31. Married says:

    I think the author has a great point. But we must also be careful not to judge others or become exclusive or legalistic. My wife and I are on our ninth anniversary trip and tonight we will go out for a nice dinner a movie and a bottle of wine. She brought my favorite little blue dress( similar to a little black dress). God forbid she looks sexy for me. Remember first the culture Paul was writing to. Keep in mind Paul doesnt like women in leadership(again culture).

    Now I railed on that side, Paul consistently tells us to consider our actions to avoid making others stumble.

  32. Andrew says:

    My advice on this is really simple. Dress (and move and act) to draw attention to the part of your body that you want others to focus on / interact with. In public, this should usually be your face. In the bedroom, it might be quite different.

    Uniforms are an interesting case. Sporting or military uniforms, for example, draw attention away from the person and focus on the role. The idea is the same, though. Your clothing says “this is how I want [you] to relate to me; this is who I am now”. Make sure the message your clothing is sending is the one you want to send, and the one you should be sending. This goes for everyone; male or female, young or old.

    You can’t be responsible for people who ignore the message, but you can try to send the right message in the first place.

  33. Anita Kehn says:

    Very interesting article! The Bible clearly states women should dress modestly. If we are infilled with The Holy Spirit we will know what modesty is. Along with modesty it is very important to be neat and clean. Taking a shower every day and smelling nice. The older we get the more we realize that inner beauty must be cultivated because outer beauty does fade. There is no woman more beautiful than a modestly dressed one, smelling nicely, and wearing a lovely smile with twinkling eyes. The men will think she is beautiful without thinking of her in a lustful way.

  34. Carla says:

    Thank you for this article.

    Clothing is something that has been heavy on my heart lately – I lean towards the always in jeans and tshirts outfits and have more and more recently felt “nudged” to make a change to this – especially since I’ll be getting married soon.

    My excuse tends to be that I want to lose weight first – it is a legitimate concern – from a point of view of my body honouring God, I feel that I do need to lose the extra weight – I think that being overweight can be just as much of an issue as dressing wrong – but I also need to get to a point where I draw a line – because I seem to not be losing weight and I can’t forever use this as an excuse not to improve.

    Both the wedding and bonus month is in October – I think I should commit to not waiting longer than that for my new wardrobe.

    The main reason why it is difficult now is because I don’t really have the money to buy new clothes either.

    Sorry for the long disjointed comment – just thinking through things at the same time :)

  35. KS (Male) says:

    I think this issue is more to do with how males manage their response and who they are. However, is dressing in overly revealing or short clothing relative to what you typically see helping either side?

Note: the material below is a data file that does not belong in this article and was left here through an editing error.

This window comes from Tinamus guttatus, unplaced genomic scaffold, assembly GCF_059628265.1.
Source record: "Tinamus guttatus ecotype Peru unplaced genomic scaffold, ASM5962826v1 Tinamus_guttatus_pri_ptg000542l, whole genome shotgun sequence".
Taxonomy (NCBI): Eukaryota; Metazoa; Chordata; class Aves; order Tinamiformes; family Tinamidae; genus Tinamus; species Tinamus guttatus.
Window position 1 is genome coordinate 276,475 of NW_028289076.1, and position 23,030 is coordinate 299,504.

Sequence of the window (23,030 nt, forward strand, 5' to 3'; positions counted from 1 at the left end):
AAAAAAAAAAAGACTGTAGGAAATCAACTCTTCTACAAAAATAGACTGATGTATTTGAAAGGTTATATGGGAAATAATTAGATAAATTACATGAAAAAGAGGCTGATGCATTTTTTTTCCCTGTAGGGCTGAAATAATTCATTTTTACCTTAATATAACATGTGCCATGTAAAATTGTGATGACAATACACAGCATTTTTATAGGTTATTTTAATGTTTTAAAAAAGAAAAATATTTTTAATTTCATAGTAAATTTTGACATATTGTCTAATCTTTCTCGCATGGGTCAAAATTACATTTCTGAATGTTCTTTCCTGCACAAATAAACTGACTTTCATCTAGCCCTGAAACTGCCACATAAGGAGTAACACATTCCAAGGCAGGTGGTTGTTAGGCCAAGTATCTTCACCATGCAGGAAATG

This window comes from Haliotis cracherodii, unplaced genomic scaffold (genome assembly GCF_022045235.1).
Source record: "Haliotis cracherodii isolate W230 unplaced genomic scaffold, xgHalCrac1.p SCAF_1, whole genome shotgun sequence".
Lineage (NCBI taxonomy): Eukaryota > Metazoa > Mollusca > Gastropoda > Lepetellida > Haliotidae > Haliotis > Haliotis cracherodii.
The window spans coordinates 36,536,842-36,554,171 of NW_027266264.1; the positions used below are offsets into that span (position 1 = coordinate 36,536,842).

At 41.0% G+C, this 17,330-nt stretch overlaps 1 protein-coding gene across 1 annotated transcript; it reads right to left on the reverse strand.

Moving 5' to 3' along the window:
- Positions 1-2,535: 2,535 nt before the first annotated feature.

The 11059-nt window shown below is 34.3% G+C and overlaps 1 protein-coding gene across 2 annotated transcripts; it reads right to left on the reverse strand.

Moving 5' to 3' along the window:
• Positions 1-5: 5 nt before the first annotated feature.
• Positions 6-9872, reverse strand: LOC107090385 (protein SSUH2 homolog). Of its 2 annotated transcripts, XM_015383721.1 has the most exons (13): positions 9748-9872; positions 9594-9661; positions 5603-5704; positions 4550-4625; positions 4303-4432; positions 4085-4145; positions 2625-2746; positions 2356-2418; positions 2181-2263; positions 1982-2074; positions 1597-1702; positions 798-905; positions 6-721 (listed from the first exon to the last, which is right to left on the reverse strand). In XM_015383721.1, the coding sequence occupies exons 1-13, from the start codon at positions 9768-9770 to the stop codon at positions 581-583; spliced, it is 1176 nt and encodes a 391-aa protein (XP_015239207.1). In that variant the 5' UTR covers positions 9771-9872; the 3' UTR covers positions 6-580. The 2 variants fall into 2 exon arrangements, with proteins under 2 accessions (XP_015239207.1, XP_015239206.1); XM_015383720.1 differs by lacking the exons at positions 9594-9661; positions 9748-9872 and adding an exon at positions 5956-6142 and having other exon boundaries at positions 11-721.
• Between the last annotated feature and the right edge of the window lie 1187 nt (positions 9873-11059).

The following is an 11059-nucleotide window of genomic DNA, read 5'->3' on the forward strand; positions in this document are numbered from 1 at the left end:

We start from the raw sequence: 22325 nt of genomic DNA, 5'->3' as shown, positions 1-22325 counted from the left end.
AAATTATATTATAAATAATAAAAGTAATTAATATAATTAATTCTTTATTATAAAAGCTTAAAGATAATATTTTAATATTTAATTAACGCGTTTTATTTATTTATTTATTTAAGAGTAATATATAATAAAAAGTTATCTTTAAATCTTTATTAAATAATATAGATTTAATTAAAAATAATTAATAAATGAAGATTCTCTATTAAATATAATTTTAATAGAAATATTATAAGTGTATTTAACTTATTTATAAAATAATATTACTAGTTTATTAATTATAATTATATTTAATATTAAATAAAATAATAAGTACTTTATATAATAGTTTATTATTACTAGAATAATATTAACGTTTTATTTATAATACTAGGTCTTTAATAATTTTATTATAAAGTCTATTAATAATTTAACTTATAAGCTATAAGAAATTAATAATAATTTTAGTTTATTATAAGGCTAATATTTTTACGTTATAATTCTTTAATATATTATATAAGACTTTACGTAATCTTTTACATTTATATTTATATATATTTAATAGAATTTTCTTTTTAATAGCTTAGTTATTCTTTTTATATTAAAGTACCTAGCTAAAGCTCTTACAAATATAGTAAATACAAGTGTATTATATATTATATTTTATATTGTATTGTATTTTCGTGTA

36. Ruth says:

    Amen sista! Thank you for this post! It resonates with His sweet truth and encourages me to pursue righteousness in all I do, say and wear! You really broke this down in such a way that I can easily pass on to my fellow sisters in Christ!

  37. vicky says:

    We are to live our lives under one person eyes and that is God. When we get dressed ask ourself would God be pleased with what I am wearing or how I look. Don’t worry what others think. It all about God not us. Anything you do should be as one person is looking
    if that is how we are dressed or working we are to please God.

  38. Marcus says:

    I think it is very interesting that we all are forgetting something very important. We should never take ANYTHING the Word of God tells us for granted. Each one of us us responsible for our own actions as well as understanding that what we do just doesn’t affect us but those around us as well. How I dress may seem appropriate to me but how is it effecting my someone else. We represent the Kingdom AND one another. Consistency is a must from all of us if we are to make an impact in this world. We cannot argue about what is modest for me may not be modest for you because in the end it is God who will make that ruling. Yes, Paul makes mention of our dress only because how we look on the outside is a direct reflection of what we look like INSIDE. If Christ is in me, then He should be seen on the outside as well. Let us show love in all that we do because their are many people who need to see Jesus in us and in all that we do which includes our appearance. God Bless!

  39. Jenny says:

    This post was very dissatisfying. Not only did the author not bother to quote the whole verse, but the entire context of the passage was left out of the discussion.

    It seems that a lot of attention is being paid to “modesty” as in not sensual. What about “modesty” as a character trait, like self-control? What about “modesty” as in not showy, which connects with the rest of the verse?

    Christian women are spending too much time looking for fashion advice in the Bible. Focus on developing moral character. And call out on the hypocritical men and women who wish to use the Bible to restrict your freedoms while giving lustful and immodestly-dressed men a pass.

  40. Thomas says:

    Sisters in Christ,
    Grace and peace to you from God our Father and from the Lord Jesus Christ (Roman’s 1:7).